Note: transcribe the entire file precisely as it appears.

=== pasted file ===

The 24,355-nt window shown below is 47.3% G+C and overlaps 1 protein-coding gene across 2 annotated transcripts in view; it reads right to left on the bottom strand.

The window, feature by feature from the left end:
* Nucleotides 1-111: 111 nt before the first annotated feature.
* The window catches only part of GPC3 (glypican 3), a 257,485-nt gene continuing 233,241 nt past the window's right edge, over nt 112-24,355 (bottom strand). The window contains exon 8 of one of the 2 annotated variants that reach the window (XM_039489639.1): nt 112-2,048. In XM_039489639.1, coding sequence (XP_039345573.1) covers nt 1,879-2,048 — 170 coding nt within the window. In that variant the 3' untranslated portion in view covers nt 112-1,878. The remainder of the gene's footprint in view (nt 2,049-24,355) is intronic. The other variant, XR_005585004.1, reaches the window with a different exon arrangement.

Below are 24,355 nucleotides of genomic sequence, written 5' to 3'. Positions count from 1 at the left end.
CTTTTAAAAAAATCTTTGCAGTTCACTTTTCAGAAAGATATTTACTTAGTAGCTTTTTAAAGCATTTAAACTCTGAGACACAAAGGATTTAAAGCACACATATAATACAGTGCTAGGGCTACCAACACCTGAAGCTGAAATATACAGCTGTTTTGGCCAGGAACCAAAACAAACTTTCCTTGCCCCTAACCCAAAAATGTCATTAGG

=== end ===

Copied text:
The 24,355-nt window shown below is 47.3% G+C and overlaps 1 protein-coding gene across 2 annotated transcripts in view; it reads right to left on the bottom strand.

The window, feature by feature from the left end:
* Nucleotides 1-111: 111 nt before the first annotated feature.
* The window catches only part of GPC3 (glypican 3), a 257,485-nt gene continuing 233,241 nt past the window's right edge, over nt 112-24,355 (bottom strand). The window contains exon 8 of one of the 2 annotated variants that reach the window (XM_039489639.1): nt 112-2,048. In XM_039489639.1, coding sequence (XP_039345573.1) covers nt 1,879-2,048 — 170 coding nt within the window. In that variant the 3' untranslated portion in view covers nt 112-1,878. The remainder of the gene's footprint in view (nt 2,049-24,355) is intronic. The other variant, XR_005585004.1, reaches the window with a different exon arrangement.

Below are 24,355 nucleotides of genomic sequence, written 5' to 3'. Positions count from 1 at the left end.
CTTTTAAAAAAATCTTTGCAGTTCACTTTTCAGAAAGATATTTACTTAGTAGCTTTTTAAAGCATTTAAACTCTGAGACACAAAGGATTTAAAGCACACATATAATACAGTGCTAGGGCTACCAACACCTGAAGCTGAAATATACAGCTGTTTTGGCCAGGAACCAAAACAAACTTTCCTTGCCCCTAACCCAAAAATGTCATTAGG